“Suicide and the Drama of Self Consciousness”
Abstract: Since suicide became a medical, not an ethical problem in the West, it has been associated with pathology. The dubious statistic cited in the current literature is that over 90% of all people who kill themselves are mentally ill. But what is the self being killed in suicide? Despite research that hopes to uncover genes that predispose a person to suicide, the work remains highly speculative. Epigenetic investigations are more promising and, although a relation between gene expression and environmental stress can be established, a direct link to suicidal behavior remains illusive. Subjective phenomenal experience must be part of Suicidology. Drawing from William James, Merleau-Ponty, Søren Kierkegaard, contemporary phenomenology, and the neuroscience of self, I argue that suicide cannot occur before a child has developed the capacity for reflective self- consciousness, the ability to conceive of herself as an other in time—with a remembered past and an imagined future—and the social emotions that accompany this level of development, such as shame, guilt, and pride, and that the movement from pre-reflective to reflective self-consciousness is shaped by early attachment. Following Jean Améry, I argue that suicide is an act that addresses an other; is dialogical, can be rational, partakes of both conscious thoughts and intense feeling, which should not be lumped into one faculty as in emotion appraisal theory, a conflation that has guided the practice of CBT. What is crucial for a despairing person is not restructuring his reasoning but establishing a therapeutic alliance between self and other.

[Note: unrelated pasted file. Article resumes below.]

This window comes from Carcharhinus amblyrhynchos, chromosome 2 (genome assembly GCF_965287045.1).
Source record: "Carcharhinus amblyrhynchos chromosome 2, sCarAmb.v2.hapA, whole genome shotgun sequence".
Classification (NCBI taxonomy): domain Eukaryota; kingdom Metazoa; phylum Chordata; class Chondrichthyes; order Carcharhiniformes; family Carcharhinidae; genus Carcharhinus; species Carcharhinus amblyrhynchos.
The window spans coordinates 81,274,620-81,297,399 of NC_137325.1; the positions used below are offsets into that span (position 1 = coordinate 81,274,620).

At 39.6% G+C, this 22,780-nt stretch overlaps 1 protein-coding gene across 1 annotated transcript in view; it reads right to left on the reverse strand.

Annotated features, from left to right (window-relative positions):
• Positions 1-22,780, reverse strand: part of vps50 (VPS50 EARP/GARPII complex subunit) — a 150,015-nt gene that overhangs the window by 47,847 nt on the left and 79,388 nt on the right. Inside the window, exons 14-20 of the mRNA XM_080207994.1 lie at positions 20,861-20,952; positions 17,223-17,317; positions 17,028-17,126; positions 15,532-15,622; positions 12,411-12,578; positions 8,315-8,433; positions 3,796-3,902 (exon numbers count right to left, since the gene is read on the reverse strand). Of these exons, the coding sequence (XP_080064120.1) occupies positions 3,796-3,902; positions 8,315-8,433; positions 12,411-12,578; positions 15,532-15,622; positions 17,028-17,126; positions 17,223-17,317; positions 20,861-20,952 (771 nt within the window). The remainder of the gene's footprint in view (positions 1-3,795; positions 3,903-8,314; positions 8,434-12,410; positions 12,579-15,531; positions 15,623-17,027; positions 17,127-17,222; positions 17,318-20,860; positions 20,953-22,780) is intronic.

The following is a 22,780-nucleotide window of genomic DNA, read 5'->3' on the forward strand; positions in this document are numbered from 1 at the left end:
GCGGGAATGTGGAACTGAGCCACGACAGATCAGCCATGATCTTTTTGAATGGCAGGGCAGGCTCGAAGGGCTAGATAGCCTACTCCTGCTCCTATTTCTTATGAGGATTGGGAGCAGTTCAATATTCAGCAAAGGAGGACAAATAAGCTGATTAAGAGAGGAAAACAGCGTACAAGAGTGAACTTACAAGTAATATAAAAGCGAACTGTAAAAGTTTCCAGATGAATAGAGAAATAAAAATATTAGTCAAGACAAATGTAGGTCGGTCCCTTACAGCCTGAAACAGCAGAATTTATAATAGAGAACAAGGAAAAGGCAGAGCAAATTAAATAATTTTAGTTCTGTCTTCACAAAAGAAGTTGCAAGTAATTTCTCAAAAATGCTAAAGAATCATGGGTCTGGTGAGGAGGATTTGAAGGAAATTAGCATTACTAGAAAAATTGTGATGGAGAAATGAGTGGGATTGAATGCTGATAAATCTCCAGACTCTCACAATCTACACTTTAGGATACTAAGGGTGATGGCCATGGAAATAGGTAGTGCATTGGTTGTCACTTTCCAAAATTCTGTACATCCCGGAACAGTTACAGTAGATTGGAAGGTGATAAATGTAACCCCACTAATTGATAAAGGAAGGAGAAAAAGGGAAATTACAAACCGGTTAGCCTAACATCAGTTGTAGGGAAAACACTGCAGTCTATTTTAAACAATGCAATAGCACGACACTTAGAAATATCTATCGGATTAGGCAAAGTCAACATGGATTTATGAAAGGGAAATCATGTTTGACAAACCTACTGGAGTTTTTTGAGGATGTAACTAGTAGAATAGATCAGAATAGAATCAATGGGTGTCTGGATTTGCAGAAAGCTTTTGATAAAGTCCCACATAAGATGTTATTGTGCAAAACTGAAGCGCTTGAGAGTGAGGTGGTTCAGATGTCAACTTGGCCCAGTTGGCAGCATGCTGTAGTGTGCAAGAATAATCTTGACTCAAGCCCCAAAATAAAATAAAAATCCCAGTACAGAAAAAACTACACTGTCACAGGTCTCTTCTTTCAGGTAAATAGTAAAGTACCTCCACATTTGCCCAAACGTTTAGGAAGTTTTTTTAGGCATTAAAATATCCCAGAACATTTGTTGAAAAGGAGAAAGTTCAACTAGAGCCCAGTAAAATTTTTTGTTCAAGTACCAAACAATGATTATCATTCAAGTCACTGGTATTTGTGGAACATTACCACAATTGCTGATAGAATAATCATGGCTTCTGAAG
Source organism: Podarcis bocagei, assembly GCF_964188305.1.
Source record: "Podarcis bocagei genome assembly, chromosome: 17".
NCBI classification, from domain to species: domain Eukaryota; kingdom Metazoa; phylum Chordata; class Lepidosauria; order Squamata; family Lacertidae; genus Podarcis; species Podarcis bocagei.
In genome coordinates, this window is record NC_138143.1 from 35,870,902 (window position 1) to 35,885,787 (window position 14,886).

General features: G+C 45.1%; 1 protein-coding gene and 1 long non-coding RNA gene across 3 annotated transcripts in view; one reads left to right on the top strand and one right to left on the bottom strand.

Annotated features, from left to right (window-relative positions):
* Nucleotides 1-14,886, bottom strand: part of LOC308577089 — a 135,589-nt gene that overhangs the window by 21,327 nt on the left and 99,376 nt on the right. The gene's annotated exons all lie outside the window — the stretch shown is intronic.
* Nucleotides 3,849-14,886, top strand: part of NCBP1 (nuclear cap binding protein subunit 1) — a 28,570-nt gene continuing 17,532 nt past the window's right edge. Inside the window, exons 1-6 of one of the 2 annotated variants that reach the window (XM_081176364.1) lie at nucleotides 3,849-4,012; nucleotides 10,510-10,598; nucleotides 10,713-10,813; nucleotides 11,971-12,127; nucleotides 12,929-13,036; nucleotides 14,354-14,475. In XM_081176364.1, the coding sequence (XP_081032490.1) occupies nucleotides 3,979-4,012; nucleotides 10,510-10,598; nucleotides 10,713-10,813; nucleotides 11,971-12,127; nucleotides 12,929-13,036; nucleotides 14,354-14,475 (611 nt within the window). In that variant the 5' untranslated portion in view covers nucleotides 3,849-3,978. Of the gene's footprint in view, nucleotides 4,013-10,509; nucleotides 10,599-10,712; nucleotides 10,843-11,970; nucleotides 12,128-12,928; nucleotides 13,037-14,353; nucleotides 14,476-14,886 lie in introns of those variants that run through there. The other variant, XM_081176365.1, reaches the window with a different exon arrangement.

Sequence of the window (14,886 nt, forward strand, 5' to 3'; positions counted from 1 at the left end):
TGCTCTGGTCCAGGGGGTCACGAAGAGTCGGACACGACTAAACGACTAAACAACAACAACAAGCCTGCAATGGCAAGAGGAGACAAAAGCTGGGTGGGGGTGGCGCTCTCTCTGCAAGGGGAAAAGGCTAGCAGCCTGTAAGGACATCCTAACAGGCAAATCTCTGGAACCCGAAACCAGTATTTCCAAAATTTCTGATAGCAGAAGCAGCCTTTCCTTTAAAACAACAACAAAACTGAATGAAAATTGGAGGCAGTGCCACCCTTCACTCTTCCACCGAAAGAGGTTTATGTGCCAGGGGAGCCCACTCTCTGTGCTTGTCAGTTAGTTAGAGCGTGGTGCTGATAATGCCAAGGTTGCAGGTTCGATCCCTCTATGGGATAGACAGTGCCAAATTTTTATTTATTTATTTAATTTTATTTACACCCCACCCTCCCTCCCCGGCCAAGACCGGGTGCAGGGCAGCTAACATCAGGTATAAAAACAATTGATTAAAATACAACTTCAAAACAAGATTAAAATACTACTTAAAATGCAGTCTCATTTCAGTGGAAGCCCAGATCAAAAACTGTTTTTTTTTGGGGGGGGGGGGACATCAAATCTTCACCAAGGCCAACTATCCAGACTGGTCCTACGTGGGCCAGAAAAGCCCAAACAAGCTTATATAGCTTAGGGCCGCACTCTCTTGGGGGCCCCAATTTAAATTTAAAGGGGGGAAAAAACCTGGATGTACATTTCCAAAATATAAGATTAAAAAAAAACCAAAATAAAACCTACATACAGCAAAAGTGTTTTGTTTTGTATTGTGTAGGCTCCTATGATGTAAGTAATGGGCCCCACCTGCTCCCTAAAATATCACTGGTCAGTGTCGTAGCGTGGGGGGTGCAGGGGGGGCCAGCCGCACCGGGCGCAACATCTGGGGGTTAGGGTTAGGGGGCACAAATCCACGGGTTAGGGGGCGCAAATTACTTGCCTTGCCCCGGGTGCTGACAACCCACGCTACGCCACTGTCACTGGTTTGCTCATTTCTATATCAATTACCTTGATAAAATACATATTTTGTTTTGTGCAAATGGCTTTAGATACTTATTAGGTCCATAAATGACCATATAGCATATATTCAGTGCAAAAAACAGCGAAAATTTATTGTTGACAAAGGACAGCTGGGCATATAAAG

Suicidology Online: 2013 4: 105-113. Read the paper.